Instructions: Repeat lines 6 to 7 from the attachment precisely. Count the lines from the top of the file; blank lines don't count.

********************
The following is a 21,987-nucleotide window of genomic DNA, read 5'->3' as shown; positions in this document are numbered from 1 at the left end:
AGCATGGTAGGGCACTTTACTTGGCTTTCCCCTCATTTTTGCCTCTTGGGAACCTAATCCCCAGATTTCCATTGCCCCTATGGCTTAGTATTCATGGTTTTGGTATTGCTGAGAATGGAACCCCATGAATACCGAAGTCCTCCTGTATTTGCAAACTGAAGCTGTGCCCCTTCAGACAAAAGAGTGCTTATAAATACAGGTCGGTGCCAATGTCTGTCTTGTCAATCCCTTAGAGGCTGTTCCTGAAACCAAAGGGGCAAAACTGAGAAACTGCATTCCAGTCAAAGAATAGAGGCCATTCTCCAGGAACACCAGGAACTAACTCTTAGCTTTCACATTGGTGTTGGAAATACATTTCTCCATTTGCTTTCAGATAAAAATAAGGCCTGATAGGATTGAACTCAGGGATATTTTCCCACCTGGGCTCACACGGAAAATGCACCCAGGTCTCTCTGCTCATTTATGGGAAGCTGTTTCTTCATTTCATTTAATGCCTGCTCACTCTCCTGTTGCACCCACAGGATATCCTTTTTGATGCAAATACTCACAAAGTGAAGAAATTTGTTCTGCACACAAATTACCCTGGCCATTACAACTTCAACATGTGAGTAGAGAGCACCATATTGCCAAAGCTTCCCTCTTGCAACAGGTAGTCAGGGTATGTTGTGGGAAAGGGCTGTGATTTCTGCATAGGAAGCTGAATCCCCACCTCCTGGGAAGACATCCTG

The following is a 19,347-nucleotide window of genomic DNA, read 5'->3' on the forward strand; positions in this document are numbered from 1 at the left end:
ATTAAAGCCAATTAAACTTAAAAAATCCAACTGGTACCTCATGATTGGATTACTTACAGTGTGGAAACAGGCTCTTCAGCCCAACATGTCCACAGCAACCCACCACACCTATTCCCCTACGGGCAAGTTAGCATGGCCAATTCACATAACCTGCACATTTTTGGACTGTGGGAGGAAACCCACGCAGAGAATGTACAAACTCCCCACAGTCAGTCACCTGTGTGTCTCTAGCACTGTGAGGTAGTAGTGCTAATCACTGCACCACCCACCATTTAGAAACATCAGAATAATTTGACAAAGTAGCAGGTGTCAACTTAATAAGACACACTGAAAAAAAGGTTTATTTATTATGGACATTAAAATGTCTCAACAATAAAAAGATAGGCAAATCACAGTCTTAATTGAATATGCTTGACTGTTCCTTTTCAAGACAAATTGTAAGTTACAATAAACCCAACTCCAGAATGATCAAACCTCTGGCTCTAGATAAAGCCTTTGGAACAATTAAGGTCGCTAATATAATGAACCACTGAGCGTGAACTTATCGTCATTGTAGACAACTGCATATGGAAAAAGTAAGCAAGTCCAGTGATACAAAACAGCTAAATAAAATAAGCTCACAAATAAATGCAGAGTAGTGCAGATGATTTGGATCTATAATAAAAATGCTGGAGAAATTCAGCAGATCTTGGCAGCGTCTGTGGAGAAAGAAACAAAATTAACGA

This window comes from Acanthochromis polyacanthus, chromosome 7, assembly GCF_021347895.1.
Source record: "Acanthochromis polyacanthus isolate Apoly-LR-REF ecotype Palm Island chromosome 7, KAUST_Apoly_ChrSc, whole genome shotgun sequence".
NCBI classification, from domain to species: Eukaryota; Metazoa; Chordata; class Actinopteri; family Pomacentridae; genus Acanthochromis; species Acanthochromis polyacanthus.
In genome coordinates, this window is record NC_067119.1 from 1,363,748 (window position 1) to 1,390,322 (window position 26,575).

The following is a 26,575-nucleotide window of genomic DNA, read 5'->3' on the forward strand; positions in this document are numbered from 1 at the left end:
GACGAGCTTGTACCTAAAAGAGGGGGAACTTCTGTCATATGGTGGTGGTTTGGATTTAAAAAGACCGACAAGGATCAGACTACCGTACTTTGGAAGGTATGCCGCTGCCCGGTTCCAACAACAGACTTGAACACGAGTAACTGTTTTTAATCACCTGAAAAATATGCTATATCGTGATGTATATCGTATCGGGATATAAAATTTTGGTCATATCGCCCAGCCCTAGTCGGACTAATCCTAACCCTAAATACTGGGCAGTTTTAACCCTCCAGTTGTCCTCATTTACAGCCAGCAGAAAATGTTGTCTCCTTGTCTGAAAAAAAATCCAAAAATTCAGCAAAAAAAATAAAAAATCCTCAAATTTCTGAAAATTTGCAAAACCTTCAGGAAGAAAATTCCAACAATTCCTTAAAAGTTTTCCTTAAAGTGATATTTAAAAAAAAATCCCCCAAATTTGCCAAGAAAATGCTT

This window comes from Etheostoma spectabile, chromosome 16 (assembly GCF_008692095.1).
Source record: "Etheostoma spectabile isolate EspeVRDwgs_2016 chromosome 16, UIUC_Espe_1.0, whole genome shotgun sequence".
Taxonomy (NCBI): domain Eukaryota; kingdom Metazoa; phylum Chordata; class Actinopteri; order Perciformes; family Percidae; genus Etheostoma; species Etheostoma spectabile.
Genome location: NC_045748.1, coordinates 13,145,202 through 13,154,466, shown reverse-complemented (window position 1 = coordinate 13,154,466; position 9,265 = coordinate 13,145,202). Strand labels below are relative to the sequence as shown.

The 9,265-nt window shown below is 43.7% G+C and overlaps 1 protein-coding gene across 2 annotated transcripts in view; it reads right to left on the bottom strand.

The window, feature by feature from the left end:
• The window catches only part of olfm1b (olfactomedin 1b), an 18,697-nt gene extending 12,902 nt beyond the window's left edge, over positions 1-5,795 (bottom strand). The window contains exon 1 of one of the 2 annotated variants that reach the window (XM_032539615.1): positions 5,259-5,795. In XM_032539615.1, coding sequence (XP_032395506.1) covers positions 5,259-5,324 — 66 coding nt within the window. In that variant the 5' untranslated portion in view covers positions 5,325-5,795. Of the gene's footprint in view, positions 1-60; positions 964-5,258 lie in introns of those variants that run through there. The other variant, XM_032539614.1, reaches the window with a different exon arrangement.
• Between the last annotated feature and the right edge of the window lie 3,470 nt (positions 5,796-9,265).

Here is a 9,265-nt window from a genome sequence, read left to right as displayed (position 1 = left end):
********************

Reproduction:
Source record: "Acanthochromis polyacanthus isolate Apoly-LR-REF ecotype Palm Island chromosome 7, KAUST_Apoly_ChrSc, whole genome shotgun sequence".
NCBI classification, from domain to species: Eukaryota; Metazoa; Chordata; class Actinopteri; family Pomacentridae; genus Acanthochromis; species Acanthochromis polyacanthus.